I recently read an article by Danny Richman from seotraininglondon.org where he crawled one million websites to find the best CMS platform. It got me thinking about WordPress’ current performance capabilities and the community’s ability and/or willingness to implement the best possible solutions for website performance and SEO.

We have all encountered slow WordPress sites and also a few very fast ones, so I’m not coming to any conclusions here. The performance of your site does depend completely on how you set it up, however, the platform also plays a big part.

Website owners should always strive for better performance to get maximum traffic.

Danny Richman carried out a study to see which platform performed best across a number of sites. The study relies on Ahrefs’ URL rating metric since Google stopped publicly revealing their own PageRank metric.

Not all the data is worth looking into, but from the results we can see that almost 70% of the tested WordPress sites still don’t have valid SSL certificates. Granted, this is not as dire a situation as Wix or Weebly who are at well over 90%, but it’s far off from the Shopify stat of less than 5%. This is something the WordPress community has been striving for, but it seems it hasn’t been enough just yet. Do the hosting providers need to do more to encourage their users to opt for SSL?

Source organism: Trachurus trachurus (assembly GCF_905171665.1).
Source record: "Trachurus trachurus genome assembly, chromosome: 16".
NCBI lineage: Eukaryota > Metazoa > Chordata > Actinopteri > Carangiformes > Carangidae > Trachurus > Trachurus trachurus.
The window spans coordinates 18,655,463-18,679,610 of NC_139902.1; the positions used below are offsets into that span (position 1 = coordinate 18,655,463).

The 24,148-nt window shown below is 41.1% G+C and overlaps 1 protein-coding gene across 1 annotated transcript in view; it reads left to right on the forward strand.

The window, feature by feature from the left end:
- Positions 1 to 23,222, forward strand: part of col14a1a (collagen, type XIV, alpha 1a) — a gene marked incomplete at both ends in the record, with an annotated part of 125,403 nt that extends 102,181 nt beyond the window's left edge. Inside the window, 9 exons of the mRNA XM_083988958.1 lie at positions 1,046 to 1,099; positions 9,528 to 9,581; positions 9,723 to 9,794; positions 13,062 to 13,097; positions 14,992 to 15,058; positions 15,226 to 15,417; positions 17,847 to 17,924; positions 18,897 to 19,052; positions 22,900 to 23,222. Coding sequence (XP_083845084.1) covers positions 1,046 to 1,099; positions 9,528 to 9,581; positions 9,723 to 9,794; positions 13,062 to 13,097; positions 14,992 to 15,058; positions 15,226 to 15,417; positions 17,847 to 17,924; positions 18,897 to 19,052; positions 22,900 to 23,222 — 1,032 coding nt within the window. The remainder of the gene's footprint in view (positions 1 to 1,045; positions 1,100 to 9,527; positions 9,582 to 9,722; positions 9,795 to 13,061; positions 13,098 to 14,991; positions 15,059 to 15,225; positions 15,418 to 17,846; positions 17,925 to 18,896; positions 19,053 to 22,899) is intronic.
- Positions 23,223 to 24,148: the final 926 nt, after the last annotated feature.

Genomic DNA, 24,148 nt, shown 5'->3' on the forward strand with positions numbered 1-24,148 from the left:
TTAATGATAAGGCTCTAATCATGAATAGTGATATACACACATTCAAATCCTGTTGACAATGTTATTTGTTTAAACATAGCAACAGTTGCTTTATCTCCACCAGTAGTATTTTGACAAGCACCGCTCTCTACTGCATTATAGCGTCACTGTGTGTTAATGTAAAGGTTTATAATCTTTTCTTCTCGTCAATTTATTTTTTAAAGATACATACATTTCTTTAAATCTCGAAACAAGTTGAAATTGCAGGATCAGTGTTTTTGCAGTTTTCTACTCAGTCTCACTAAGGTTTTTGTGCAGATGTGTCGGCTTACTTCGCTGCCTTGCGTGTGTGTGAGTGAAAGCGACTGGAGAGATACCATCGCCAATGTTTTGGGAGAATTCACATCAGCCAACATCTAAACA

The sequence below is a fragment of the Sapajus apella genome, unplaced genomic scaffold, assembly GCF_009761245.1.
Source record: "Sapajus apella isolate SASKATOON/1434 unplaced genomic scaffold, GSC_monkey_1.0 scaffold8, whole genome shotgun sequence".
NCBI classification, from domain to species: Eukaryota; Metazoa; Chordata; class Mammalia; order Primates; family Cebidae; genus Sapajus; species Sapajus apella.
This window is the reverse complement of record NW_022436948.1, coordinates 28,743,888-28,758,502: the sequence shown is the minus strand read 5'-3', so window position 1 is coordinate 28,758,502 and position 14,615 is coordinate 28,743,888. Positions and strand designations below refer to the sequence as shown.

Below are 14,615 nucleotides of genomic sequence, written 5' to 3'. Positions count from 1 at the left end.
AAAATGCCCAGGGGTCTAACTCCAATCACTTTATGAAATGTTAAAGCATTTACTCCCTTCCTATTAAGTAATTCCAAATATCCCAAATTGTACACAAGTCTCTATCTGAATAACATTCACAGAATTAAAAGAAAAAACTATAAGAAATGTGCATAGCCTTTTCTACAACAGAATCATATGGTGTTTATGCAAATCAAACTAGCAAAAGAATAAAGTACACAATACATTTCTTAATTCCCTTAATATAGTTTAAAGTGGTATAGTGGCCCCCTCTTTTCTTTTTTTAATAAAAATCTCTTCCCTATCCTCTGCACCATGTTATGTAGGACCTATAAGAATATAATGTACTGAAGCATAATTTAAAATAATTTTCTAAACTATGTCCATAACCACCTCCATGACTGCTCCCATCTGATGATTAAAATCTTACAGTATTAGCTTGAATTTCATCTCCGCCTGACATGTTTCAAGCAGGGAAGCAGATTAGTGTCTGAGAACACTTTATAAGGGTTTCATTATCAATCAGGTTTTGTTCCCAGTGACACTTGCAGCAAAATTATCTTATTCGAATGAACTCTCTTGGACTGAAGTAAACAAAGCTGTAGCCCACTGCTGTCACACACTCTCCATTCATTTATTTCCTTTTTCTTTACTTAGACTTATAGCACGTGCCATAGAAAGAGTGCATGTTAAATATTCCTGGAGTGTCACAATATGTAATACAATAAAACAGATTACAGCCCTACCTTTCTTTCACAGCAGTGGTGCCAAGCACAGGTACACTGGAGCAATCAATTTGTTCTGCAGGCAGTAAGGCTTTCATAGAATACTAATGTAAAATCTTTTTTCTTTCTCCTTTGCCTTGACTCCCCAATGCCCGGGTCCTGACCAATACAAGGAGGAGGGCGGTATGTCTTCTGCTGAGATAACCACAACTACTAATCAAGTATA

Image courtesy of seotraininglondon.org.

WordPress also scored the worst when it come to average page speed (not including images). Although being self-hosted is part of the reason for this, badly coded plugins play a big part too. Education is definitely an important factor here. What can we do to better educate plugin developers and guide them down a path to quality code?

There is no simple solution for performance enhancement when it comes to websites, not even the caching plugins that many in the community seem to regard as the go-to solution when a website is under-performing. We need to come together to educate the community better on how to build better products and websites.

You may not read much into this test, but in my opinion, it does give an indication of where the WordPress community needs to make larger strides. You can read the full article to come to your own conclusions.

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